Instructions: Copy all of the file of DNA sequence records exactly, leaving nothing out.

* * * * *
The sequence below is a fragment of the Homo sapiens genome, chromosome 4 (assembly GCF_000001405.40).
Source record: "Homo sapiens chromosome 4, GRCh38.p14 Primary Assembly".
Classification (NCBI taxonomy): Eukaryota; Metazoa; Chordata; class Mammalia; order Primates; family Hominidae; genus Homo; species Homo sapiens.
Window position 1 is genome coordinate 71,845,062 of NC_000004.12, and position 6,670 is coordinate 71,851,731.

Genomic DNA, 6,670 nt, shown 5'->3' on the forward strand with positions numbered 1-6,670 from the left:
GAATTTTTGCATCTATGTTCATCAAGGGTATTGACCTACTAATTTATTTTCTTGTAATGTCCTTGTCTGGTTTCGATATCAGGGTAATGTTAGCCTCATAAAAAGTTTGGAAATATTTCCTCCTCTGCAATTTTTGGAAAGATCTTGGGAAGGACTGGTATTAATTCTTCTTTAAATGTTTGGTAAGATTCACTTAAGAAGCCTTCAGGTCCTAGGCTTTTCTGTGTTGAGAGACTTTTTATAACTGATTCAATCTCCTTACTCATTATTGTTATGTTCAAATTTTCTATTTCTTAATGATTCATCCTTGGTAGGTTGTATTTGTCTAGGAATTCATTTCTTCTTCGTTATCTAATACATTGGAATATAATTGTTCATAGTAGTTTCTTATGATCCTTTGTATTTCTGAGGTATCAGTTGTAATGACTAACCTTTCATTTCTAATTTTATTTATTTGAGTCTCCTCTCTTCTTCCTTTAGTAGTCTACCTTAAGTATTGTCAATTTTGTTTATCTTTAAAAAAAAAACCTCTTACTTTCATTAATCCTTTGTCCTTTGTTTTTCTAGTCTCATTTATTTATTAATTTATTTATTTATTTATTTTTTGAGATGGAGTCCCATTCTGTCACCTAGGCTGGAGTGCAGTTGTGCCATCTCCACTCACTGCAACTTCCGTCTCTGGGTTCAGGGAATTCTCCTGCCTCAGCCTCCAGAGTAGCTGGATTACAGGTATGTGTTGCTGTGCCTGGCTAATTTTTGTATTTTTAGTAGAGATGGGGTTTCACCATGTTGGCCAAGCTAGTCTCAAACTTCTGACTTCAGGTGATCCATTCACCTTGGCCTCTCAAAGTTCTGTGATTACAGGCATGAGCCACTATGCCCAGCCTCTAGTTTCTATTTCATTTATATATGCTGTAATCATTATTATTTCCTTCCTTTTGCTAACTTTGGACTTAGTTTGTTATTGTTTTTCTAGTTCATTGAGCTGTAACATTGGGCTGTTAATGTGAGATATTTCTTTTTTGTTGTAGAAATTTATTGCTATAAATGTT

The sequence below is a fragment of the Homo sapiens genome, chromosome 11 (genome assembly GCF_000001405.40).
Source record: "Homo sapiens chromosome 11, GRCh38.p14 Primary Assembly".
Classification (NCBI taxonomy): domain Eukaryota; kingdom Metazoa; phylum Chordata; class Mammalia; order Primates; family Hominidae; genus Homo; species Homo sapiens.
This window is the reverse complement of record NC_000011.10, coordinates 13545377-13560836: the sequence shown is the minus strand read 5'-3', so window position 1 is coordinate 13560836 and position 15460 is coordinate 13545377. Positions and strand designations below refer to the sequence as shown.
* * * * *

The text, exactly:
The sequence below is a fragment of the Homo sapiens genome, chromosome 4 (assembly GCF_000001405.40).
Source record: "Homo sapiens chromosome 4, GRCh38.p14 Primary Assembly".
Classification (NCBI taxonomy): Eukaryota; Metazoa; Chordata; class Mammalia; order Primates; family Hominidae; genus Homo; species Homo sapiens.
Window position 1 is genome coordinate 71,845,062 of NC_000004.12, and position 6,670 is coordinate 71,851,731.

Genomic DNA, 6,670 nt, shown 5'->3' on the forward strand with positions numbered 1-6,670 from the left:
GAATTTTTGCATCTATGTTCATCAAGGGTATTGACCTACTAATTTATTTTCTTGTAATGTCCTTGTCTGGTTTCGATATCAGGGTAATGTTAGCCTCATAAAAAGTTTGGAAATATTTCCTCCTCTGCAATTTTTGGAAAGATCTTGGGAAGGACTGGTATTAATTCTTCTTTAAATGTTTGGTAAGATTCACTTAAGAAGCCTTCAGGTCCTAGGCTTTTCTGTGTTGAGAGACTTTTTATAACTGATTCAATCTCCTTACTCATTATTGTTATGTTCAAATTTTCTATTTCTTAATGATTCATCCTTGGTAGGTTGTATTTGTCTAGGAATTCATTTCTTCTTCGTTATCTAATACATTGGAATATAATTGTTCATAGTAGTTTCTTATGATCCTTTGTATTTCTGAGGTATCAGTTGTAATGACTAACCTTTCATTTCTAATTTTATTTATTTGAGTCTCCTCTCTTCTTCCTTTAGTAGTCTACCTTAAGTATTGTCAATTTTGTTTATCTTTAAAAAAAAAACCTCTTACTTTCATTAATCCTTTGTCCTTTGTTTTTCTAGTCTCATTTATTTATTAATTTATTTATTTATTTATTTTTTGAGATGGAGTCCCATTCTGTCACCTAGGCTGGAGTGCAGTTGTGCCATCTCCACTCACTGCAACTTCCGTCTCTGGGTTCAGGGAATTCTCCTGCCTCAGCCTCCAGAGTAGCTGGATTACAGGTATGTGTTGCTGTGCCTGGCTAATTTTTGTATTTTTAGTAGAGATGGGGTTTCACCATGTTGGCCAAGCTAGTCTCAAACTTCTGACTTCAGGTGATCCATTCACCTTGGCCTCTCAAAGTTCTGTGATTACAGGCATGAGCCACTATGCCCAGCCTCTAGTTTCTATTTCATTTATATATGCTGTAATCATTATTATTTCCTTCCTTTTGCTAACTTTGGACTTAGTTTGTTATTGTTTTTCTAGTTCATTGAGCTGTAACATTGGGCTGTTAATGTGAGATATTTCTTTTTTGTTGTAGAAATTTATTGCTATAAATGTT

The sequence below is a fragment of the Homo sapiens genome, chromosome 11 (genome assembly GCF_000001405.40).
Source record: "Homo sapiens chromosome 11, GRCh38.p14 Primary Assembly".
Classification (NCBI taxonomy): domain Eukaryota; kingdom Metazoa; phylum Chordata; class Mammalia; order Primates; family Hominidae; genus Homo; species Homo sapiens.
This window is the reverse complement of record NC_000011.10, coordinates 13545377-13560836: the sequence shown is the minus strand read 5'-3', so window position 1 is coordinate 13560836 and position 15460 is coordinate 13545377. Positions and strand designations below refer to the sequence as shown.